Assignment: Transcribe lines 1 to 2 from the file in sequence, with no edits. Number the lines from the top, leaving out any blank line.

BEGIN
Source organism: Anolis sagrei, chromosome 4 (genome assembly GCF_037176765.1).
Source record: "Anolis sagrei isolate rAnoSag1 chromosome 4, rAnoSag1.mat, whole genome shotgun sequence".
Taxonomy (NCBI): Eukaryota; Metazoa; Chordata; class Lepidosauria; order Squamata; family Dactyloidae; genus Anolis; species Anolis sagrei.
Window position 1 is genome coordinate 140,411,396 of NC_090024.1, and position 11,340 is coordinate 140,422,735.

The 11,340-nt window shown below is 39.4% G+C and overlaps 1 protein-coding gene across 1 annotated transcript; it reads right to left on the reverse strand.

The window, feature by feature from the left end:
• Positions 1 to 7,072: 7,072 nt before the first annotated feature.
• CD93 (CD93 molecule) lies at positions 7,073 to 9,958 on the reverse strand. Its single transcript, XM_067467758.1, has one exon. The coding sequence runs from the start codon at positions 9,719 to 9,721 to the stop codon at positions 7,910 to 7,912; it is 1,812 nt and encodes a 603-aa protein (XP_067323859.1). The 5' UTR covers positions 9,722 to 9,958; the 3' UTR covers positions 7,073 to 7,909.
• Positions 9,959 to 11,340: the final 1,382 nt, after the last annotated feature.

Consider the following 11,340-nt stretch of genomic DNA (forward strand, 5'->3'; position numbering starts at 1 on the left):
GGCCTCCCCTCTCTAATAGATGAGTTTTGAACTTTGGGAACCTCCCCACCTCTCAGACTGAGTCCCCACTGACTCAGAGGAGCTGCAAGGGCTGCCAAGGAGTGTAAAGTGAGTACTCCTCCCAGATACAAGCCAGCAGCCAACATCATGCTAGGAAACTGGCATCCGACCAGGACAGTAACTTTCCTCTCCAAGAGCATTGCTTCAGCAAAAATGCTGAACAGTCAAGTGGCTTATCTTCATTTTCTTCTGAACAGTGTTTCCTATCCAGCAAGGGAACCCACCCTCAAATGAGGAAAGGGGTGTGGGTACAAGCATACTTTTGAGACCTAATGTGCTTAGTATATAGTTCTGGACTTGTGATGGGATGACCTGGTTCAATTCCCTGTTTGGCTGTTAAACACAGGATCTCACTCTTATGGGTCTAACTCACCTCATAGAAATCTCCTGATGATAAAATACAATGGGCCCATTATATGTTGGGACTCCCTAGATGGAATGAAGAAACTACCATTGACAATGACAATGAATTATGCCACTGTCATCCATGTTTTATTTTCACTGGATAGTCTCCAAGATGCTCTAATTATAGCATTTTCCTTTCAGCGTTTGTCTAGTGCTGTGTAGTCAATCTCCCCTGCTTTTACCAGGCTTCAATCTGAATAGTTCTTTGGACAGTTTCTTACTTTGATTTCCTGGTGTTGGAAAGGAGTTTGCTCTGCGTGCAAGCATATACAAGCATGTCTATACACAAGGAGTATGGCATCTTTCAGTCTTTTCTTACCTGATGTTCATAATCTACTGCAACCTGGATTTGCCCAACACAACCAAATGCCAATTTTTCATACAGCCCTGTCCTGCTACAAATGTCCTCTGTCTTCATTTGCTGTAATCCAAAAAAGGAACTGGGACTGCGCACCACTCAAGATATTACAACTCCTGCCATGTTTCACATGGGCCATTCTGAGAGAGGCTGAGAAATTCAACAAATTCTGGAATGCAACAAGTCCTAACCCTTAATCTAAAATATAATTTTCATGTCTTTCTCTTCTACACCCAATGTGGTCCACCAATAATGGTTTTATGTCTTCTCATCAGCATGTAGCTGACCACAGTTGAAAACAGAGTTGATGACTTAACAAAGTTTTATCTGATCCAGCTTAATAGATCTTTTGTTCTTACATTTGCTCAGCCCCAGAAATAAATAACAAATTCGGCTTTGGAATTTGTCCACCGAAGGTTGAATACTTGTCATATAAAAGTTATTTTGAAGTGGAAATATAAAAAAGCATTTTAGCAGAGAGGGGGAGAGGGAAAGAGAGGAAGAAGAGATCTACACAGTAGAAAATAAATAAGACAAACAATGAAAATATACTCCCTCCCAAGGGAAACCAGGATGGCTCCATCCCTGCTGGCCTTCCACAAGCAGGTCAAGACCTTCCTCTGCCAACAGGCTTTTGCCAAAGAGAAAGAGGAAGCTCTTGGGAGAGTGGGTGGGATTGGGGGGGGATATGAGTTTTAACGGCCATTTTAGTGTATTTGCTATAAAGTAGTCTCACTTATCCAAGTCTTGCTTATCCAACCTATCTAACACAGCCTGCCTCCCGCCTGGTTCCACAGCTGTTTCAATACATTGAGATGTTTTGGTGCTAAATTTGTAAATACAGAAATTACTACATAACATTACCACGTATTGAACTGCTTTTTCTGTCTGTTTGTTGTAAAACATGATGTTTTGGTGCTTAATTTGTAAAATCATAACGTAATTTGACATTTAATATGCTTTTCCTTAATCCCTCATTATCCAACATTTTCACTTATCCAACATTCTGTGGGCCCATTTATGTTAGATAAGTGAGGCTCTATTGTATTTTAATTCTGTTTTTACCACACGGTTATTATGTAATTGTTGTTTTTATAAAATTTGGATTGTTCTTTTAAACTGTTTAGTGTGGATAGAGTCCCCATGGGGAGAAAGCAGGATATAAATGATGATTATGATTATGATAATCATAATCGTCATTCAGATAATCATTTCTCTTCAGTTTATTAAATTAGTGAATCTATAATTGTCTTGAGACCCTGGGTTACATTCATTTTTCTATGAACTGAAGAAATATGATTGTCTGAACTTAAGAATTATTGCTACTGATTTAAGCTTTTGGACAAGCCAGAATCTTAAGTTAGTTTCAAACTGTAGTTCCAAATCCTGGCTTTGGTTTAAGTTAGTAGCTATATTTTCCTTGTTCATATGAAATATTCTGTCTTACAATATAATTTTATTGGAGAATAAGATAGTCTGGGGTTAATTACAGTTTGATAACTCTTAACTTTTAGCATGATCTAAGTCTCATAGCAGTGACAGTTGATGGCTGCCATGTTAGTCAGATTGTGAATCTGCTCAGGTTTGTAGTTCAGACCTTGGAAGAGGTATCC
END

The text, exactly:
Source organism: Anolis sagrei, chromosome 4 (genome assembly GCF_037176765.1).
Source record: "Anolis sagrei isolate rAnoSag1 chromosome 4, rAnoSag1.mat, whole genome shotgun sequence".